## A Better Explanation Regarding Riemann/Navier Q (Page 21)

5/3/2019
This is a legacy notebook. All pages are considerably outdated now, and have been left to allow those with questions of their own to see how I was able to develop into my final conclusions. All theory has been closed/verified and I have moved onto the foundational Binary values found in more recent works.

10/24/18 Sorry for the long read. I’ll explain it a little better here:

Think of it all like how light is a combination of sine waves.

That equation is part of a formula. It’s a modular system. Open up the proof tables and check the proof for Riemann to see what I mean. It’s all right there. Basically, I need to also finish the proof to the Navier-Stokes to make this more plausible to people who don’t get it, but I don’t really have the time at the moment or feel like working it out. I will at some point.

Everything is a matter of wave interactions. We equate all measurements as if we know what 0 is, but there is no actual 0 for measurement of atomic structures, unless nothing were to exist at all. The fact that we even know what 1 is, is a measurement in itself of atomic structures.

That is why an input (in) is required to define 0. Something created what we perceive; regardless of whether we perceive it as not there or there, and that something is a combination of waves (at the micro scale). The true zero for any tangible system in our universe would be placed on the farthest left point of the graph, with no negative numbers being used at all. Zero can be redefined as a ratio (1/2) because of this. That is done to allow us to use negative numbers without stretching and resampling things. It replaces square functions with divisors, and instead allows you to create larger wholes by subdividing; or making room to allow you to fit more into the system just like atomic processes.

It’s very similar to equating the 0 velocity point for something like a rock before it is pushed down a hill. That 0 means something. It’s just not a true 0.

Think of it like this:

Fahrenheit has a 0, which is measure-able only in Fahrenheit. 0°F is equal to -17.78° Celsius. 0° Celsius is equal to 273.15 Kelvin.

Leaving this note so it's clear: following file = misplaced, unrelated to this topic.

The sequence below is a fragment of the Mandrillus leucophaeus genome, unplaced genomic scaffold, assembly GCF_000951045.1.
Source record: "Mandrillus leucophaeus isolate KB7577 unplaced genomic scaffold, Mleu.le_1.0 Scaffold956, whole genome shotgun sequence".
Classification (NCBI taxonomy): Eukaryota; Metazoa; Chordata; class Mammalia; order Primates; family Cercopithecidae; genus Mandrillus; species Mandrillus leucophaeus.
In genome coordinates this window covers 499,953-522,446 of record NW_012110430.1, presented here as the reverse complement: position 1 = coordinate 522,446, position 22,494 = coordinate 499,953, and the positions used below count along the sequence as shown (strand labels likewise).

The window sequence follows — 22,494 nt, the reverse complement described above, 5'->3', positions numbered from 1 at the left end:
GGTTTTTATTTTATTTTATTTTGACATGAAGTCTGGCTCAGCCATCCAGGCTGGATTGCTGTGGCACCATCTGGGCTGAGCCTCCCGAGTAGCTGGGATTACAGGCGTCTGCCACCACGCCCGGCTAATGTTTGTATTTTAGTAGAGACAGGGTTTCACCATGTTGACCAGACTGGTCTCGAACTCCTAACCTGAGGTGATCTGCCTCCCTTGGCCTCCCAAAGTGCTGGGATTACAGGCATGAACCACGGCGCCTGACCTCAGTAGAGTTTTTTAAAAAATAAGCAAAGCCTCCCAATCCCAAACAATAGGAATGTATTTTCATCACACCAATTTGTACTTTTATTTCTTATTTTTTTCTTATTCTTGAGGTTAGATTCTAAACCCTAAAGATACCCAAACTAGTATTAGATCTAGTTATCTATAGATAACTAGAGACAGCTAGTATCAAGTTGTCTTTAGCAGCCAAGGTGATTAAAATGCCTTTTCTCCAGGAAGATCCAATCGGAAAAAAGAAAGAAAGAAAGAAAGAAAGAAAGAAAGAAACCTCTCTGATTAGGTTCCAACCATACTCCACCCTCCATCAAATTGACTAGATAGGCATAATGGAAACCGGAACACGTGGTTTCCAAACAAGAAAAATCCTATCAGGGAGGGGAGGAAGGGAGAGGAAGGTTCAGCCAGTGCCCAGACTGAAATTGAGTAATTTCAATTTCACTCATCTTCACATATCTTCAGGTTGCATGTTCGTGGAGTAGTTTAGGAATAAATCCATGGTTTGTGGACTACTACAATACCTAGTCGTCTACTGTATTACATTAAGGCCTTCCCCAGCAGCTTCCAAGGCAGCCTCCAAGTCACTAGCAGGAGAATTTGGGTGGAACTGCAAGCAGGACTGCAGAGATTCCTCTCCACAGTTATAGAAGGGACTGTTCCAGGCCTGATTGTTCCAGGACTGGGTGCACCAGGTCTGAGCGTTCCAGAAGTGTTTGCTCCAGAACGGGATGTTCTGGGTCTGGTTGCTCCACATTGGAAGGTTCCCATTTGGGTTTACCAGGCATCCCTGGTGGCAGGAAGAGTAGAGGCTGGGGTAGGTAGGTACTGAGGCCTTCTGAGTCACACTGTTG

That means that we turn the zero point for each measurement scale into an actual number or ratio by there existing another scale outside of it. All objects in this universe are on a scale outside of the exact point in which our universe went from nothing to the big bang. No zero is a zero, but can be defined using ratios.

This means that by creating a scale using the ratio input, you can now measure things like 0 mph over 0 distance, or 0 miles over 0 seconds. It closes the system, by putting it into a fully defined state and allows for measurement of all things.

As soon as we begin to apply this to all formulas (rewrite them), you will find that accuracies will be where we need them to be. This is because, at this stage in our understanding; both universally and atomically, there is no such thing as an at rest state; in its truest form – as a matter of definition, without a definition of what that state is.

Riemann theorized this, but he didn’t seem to understand it fully, or at least he didn’t think to just do away with his perception of what zero was. It’s not his fault that was a long time ago. He thought (and everyone else still does) that we needed to keep zero in the middle. We still sort of do in order to measure things in a way that makes sense for now, but we need to do so with the understanding that all measurements unless the true source (wave) are not ever going to equate to zero, but that there is the possibility that zero itself can be defined for that group function. Ultimately, we might wind up doing away with zero entirely for all but the most extreme scenarios.

Look if you don’t understand it now it might take you a while to get it. It took me a few months to even begin to draw these conclusions, and you have to understand that we got a lot wrong in order to even do so.